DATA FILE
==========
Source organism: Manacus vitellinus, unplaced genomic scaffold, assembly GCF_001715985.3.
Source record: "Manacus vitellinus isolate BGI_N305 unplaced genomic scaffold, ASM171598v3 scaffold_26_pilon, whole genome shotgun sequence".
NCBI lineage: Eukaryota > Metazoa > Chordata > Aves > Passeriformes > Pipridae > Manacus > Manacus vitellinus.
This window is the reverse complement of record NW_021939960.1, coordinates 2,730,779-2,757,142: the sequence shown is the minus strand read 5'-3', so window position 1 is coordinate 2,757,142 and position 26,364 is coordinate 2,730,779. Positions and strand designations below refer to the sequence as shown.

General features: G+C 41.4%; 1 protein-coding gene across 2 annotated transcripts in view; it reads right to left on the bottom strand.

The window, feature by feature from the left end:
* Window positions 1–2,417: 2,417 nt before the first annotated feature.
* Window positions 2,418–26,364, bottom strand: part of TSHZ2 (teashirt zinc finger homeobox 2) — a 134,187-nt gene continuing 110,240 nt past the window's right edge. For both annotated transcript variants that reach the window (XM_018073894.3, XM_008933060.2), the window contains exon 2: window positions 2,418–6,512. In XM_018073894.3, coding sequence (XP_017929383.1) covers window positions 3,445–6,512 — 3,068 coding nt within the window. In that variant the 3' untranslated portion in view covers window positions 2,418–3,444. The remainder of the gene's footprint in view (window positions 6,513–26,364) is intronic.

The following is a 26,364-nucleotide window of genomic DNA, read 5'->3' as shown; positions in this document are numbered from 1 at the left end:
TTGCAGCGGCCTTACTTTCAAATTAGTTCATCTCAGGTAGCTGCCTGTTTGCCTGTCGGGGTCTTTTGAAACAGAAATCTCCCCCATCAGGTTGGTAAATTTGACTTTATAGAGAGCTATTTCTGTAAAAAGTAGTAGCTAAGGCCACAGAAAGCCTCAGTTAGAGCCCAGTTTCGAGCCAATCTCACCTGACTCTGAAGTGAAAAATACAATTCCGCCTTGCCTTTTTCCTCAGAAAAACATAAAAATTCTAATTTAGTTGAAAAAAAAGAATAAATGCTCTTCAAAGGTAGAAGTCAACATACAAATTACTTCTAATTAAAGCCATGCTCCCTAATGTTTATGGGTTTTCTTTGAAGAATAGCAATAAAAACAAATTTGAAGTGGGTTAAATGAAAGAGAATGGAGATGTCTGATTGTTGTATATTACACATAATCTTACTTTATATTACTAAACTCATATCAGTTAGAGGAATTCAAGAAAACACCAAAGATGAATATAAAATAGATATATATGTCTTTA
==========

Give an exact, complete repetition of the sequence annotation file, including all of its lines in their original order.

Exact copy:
Source organism: Manacus vitellinus, unplaced genomic scaffold, assembly GCF_001715985.3.
Source record: "Manacus vitellinus isolate BGI_N305 unplaced genomic scaffold, ASM171598v3 scaffold_26_pilon, whole genome shotgun sequence".
NCBI lineage: Eukaryota > Metazoa > Chordata > Aves > Passeriformes > Pipridae > Manacus > Manacus vitellinus.
This window is the reverse complement of record NW_021939960.1, coordinates 2,730,779-2,757,142: the sequence shown is the minus strand read 5'-3', so window position 1 is coordinate 2,757,142 and position 26,364 is coordinate 2,730,779. Positions and strand designations below refer to the sequence as shown.

General features: G+C 41.4%; 1 protein-coding gene across 2 annotated transcripts in view; it reads right to left on the bottom strand.

The window, feature by feature from the left end:
* Window positions 1–2,417: 2,417 nt before the first annotated feature.
* Window positions 2,418–26,364, bottom strand: part of TSHZ2 (teashirt zinc finger homeobox 2) — a 134,187-nt gene continuing 110,240 nt past the window's right edge. For both annotated transcript variants that reach the window (XM_018073894.3, XM_008933060.2), the window contains exon 2: window positions 2,418–6,512. In XM_018073894.3, coding sequence (XP_017929383.1) covers window positions 3,445–6,512 — 3,068 coding nt within the window. In that variant the 3' untranslated portion in view covers window positions 2,418–3,444. The remainder of the gene's footprint in view (window positions 6,513–26,364) is intronic.

The following is a 26,364-nucleotide window of genomic DNA, read 5'->3' as shown; positions in this document are numbered from 1 at the left end:
TTGCAGCGGCCTTACTTTCAAATTAGTTCATCTCAGGTAGCTGCCTGTTTGCCTGTCGGGGTCTTTTGAAACAGAAATCTCCCCCATCAGGTTGGTAAATTTGACTTTATAGAGAGCTATTTCTGTAAAAAGTAGTAGCTAAGGCCACAGAAAGCCTCAGTTAGAGCCCAGTTTCGAGCCAATCTCACCTGACTCTGAAGTGAAAAATACAATTCCGCCTTGCCTTTTTCCTCAGAAAAACATAAAAATTCTAATTTAGTTGAAAAAAAAGAATAAATGCTCTTCAAAGGTAGAAGTCAACATACAAATTACTTCTAATTAAAGCCATGCTCCCTAATGTTTATGGGTTTTCTTTGAAGAATAGCAATAAAAACAAATTTGAAGTGGGTTAAATGAAAGAGAATGGAGATGTCTGATTGTTGTATATTACACATAATCTTACTTTATATTACTAAACTCATATCAGTTAGAGGAATTCAAGAAAACACCAAAGATGAATATAAAATAGATATATATGTCTTTA